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What is a Bi-Weekly Amortization Schedule?

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  • Written By: Mary McMahon
  • Edited By: Kristen Osborne
  • Last Modified Date: 26 August 2016
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A bi-weekly amortization schedule is a loan repayment schedule based on payments made every two weeks. People can save on interest in the long term by paying every two weeks instead of monthly, and sometimes incentives are offered to borrowers accepting loans with this type of schedule. When applying for a loan, it can be helpful to use a loan calculator to see how much will be paid over the life of the loan with different interest rates and repayment schedules.

In a bi-weekly amortization schedule, people make 26 loan payments every year. The scheduling of the due dates varies, depending on policies at the loan originator. Each payment is split between principal and interest. At the start of the loan, people pay more interest, and as they pay down the loan, the interest declines and they start paying more on the principal, until the loan is completely paid off.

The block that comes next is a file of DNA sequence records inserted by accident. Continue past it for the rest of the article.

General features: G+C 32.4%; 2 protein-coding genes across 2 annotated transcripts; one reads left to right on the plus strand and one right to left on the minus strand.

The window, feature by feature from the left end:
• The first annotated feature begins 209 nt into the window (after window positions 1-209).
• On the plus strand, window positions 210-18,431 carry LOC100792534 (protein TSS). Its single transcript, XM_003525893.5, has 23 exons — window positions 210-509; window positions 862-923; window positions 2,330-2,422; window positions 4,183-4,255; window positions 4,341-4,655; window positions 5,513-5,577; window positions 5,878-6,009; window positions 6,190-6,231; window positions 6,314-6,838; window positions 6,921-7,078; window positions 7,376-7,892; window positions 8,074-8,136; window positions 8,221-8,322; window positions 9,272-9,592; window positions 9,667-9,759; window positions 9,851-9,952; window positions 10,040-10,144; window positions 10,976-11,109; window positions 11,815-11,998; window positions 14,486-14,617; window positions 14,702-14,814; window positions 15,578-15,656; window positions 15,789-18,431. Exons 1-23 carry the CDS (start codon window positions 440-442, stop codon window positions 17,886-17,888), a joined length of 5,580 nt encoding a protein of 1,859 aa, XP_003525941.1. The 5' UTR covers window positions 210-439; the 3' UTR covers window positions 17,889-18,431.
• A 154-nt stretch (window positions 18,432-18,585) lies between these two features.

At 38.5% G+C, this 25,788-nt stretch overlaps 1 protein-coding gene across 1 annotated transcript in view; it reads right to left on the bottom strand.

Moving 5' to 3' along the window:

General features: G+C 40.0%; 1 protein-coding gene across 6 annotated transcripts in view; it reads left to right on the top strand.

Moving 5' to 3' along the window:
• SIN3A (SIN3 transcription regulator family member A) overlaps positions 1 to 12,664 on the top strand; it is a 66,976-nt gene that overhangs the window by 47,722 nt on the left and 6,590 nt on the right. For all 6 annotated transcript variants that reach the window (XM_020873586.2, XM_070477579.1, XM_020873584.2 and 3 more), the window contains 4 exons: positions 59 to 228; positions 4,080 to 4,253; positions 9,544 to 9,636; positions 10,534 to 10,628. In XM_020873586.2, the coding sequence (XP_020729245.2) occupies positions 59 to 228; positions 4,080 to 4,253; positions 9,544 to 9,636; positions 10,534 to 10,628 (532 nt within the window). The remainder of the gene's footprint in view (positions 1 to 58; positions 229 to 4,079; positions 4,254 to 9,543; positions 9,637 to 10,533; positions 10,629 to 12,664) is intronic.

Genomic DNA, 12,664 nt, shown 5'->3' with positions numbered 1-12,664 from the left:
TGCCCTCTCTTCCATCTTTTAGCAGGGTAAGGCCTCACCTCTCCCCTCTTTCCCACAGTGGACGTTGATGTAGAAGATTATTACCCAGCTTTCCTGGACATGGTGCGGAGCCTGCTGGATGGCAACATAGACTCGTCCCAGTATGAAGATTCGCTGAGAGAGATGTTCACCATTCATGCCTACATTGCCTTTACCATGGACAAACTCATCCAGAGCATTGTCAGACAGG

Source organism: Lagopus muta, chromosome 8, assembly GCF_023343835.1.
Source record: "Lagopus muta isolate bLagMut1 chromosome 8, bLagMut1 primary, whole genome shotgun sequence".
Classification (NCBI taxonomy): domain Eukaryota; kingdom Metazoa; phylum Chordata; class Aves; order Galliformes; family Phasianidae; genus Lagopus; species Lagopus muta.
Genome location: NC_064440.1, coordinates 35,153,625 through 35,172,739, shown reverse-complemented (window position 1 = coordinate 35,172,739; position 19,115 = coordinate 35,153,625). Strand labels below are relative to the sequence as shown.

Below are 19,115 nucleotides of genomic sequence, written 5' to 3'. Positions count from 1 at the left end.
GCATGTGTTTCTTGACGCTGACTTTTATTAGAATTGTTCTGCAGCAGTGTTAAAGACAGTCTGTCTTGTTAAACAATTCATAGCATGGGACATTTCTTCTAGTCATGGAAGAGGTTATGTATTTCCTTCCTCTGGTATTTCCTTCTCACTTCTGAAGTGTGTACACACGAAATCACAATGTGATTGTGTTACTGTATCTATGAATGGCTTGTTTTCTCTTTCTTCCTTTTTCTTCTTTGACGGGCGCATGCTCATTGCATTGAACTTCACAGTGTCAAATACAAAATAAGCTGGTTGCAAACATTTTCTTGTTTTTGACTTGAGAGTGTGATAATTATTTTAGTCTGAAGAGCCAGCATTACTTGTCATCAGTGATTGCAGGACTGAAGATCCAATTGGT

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A typical bi-weekly amortization schedule determines how much people need to pay every week to fully repay the loan and cover the interest within the lending period. With a five-year loan starting on 1 January, for example, the loan schedule assumes that 131 payments will be made. This is done with the assistance of a computer at most lenders today, although it is possible to calculate a bi-weekly amortization schedule by hand. Mortgage calculator tools can be found online to help people figure out the differing types of repayment schedules and find the one more advantageous to them.

By paying bi-weekly, people pay less in interest and may be able to pay off their loans more quickly. The tradeoff is that they pay more per year than people making monthly payments. For people with a tight budget, making payments on a bi-weekly amortization schedule may not be a workable option for their needs.

Some people choose to repay loans more rapidly by applying more money than the minimum to their loan payments. Lenders can deal with this in two different ways. Most take the amount off the end of the loan, making the total term of the loan shorter. Others may offer people the opportunity to skip the next payment due or to make a partial payment, depending on how much they overpay. People in the process of applying for loans may want to ask if there are prepayment penalties, and if they are allowed to prepay their loans, they should see how the lender handles extra payments.

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